End your internship in flying colors
After two months of Xeroxing, running errands and getting to know what it's like to be a full-time worker, your summer internship is swiftly coming to an end. Where did the time go? Before you get nostalgic and listen to "Bittersweet Symphony," you might want to think about how to end your job with a bang. Don't settle for a swift wave goodbye - take full advantage of the time you've devoted to your paid or unpaid internship by following these simple guidelines:
Get a recommendation
Your supervisors have mentored you throughout the internship experience, and if you've made a good impression on them, you should ask them for a recommendation. Whether you're going into your sophomore year at school or plan on graduating next spring, having a strong evaluation from a previous internship is a great supplement to a job application. This will show your boss that you're serious about pursuing a strong career. Additionally, managers are usually ready and willing to write a recommendation for their interns.
After joining LinkedIn and updating your profile to reflect your job experience, be sure to add coworkers and higher-ups to your list of connections. Before packing up your desk trinkets, try to collect phone numbers and email addresses so when you get back to campus in the fall you can keep in touch. You don't have to send them emails every day (actually, don't do that at all), but you could drop a line once or twice a semester and update them with what courses you're taking and how you've been.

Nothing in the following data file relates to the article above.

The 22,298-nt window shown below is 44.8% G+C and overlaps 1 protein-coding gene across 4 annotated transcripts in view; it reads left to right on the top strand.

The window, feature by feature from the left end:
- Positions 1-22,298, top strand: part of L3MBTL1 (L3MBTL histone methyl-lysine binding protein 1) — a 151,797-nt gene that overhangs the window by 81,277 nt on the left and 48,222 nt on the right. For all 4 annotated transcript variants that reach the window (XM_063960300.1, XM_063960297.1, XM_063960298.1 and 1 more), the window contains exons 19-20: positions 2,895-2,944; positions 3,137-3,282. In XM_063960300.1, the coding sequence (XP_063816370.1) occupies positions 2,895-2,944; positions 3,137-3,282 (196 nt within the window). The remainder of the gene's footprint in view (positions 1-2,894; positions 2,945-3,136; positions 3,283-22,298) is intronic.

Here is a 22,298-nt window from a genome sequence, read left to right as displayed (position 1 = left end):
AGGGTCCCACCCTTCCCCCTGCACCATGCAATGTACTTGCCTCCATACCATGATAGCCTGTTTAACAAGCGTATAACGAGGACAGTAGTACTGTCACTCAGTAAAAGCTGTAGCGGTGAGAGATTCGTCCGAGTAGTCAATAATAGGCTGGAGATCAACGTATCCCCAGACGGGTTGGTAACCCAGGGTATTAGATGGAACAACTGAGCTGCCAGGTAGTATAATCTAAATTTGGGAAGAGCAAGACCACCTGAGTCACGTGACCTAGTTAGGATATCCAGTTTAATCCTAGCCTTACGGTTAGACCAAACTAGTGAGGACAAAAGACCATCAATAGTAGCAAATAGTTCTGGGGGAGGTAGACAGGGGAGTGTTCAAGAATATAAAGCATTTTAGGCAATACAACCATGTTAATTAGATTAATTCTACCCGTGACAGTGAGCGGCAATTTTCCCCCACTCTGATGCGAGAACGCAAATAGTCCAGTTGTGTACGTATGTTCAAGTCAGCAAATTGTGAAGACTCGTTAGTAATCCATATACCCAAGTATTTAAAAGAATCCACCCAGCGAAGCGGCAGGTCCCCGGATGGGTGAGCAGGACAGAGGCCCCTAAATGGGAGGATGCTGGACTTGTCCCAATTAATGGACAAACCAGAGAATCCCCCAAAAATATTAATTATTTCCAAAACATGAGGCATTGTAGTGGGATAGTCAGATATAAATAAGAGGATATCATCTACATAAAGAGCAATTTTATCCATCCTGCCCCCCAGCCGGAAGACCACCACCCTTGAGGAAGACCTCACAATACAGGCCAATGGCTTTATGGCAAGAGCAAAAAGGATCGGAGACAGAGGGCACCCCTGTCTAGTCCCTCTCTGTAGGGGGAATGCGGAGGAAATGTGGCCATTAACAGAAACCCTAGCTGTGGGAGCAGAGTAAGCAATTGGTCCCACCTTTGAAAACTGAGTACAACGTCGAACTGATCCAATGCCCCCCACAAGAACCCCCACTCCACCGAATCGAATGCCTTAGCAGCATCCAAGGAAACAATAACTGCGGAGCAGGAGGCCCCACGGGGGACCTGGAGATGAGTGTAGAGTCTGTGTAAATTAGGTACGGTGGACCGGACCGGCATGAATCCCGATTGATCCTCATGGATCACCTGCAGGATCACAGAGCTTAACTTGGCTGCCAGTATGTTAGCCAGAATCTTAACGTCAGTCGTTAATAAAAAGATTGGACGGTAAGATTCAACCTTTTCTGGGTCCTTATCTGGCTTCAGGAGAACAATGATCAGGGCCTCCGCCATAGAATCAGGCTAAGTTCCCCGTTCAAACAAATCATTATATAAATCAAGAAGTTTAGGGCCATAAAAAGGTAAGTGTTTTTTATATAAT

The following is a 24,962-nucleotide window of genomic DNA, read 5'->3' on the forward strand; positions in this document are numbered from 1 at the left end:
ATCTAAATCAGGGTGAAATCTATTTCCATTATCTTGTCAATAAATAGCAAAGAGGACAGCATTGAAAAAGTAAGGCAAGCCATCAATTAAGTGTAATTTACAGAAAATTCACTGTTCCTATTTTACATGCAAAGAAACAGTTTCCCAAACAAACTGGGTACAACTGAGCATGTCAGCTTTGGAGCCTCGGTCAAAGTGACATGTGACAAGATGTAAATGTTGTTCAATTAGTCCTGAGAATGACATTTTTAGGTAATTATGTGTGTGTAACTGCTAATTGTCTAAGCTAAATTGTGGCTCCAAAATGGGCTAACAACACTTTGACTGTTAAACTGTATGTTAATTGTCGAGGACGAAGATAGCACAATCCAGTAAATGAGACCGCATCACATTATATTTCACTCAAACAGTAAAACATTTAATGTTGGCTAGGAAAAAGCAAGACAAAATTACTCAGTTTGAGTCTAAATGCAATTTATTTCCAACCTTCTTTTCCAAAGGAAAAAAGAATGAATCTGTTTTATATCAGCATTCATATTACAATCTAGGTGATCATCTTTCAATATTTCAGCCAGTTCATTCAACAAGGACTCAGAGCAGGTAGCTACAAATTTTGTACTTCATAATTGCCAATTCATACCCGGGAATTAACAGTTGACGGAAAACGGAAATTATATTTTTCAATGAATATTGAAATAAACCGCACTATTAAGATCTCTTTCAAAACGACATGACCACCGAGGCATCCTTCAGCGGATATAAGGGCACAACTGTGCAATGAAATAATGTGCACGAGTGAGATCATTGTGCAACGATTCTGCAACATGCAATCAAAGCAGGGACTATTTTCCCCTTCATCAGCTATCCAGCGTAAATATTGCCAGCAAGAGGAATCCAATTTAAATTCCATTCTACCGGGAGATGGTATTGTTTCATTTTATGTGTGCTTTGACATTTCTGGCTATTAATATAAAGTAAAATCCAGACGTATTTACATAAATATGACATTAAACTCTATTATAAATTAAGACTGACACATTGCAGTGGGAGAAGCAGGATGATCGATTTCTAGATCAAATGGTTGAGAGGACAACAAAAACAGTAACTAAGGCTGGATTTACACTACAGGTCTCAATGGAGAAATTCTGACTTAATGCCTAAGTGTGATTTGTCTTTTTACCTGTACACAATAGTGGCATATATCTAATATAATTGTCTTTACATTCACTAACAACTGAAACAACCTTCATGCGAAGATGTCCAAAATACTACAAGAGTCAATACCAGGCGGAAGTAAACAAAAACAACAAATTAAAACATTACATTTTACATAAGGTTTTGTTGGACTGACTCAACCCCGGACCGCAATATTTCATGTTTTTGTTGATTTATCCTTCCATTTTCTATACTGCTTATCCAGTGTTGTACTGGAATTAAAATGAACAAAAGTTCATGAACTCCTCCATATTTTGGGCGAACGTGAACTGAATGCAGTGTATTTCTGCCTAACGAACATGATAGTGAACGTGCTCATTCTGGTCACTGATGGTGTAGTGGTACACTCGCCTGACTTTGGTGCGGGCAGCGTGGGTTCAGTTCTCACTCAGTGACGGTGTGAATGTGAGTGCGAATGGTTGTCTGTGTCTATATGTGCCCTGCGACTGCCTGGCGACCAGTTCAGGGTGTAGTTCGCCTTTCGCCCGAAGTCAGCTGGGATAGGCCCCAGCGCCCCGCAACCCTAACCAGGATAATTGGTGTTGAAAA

Show your appreciation
Say thank you. That doesn't mean you have to bake a cake or chocolate chip cookies (although it can't hurt), but you should definitely get a card and write a heartfelt note of appreciation. Your higher-ups have sacrificed a fair amount of time to mentor you and make sure you get the most of the internship - show them that you care. They'll remember you for your kindness.
Leave an impression
Don't leave your internship without introducing yourself to the head of the company. So many student employees are too shy to stretch out their hand to higher-ups, but if you simply drop your name or have a four-minute conversation with some powerful professionals, you will leave a lasting impression once you leave. Doing this could be beneficial if you want to apply for a full-time position at the same company after you graduate.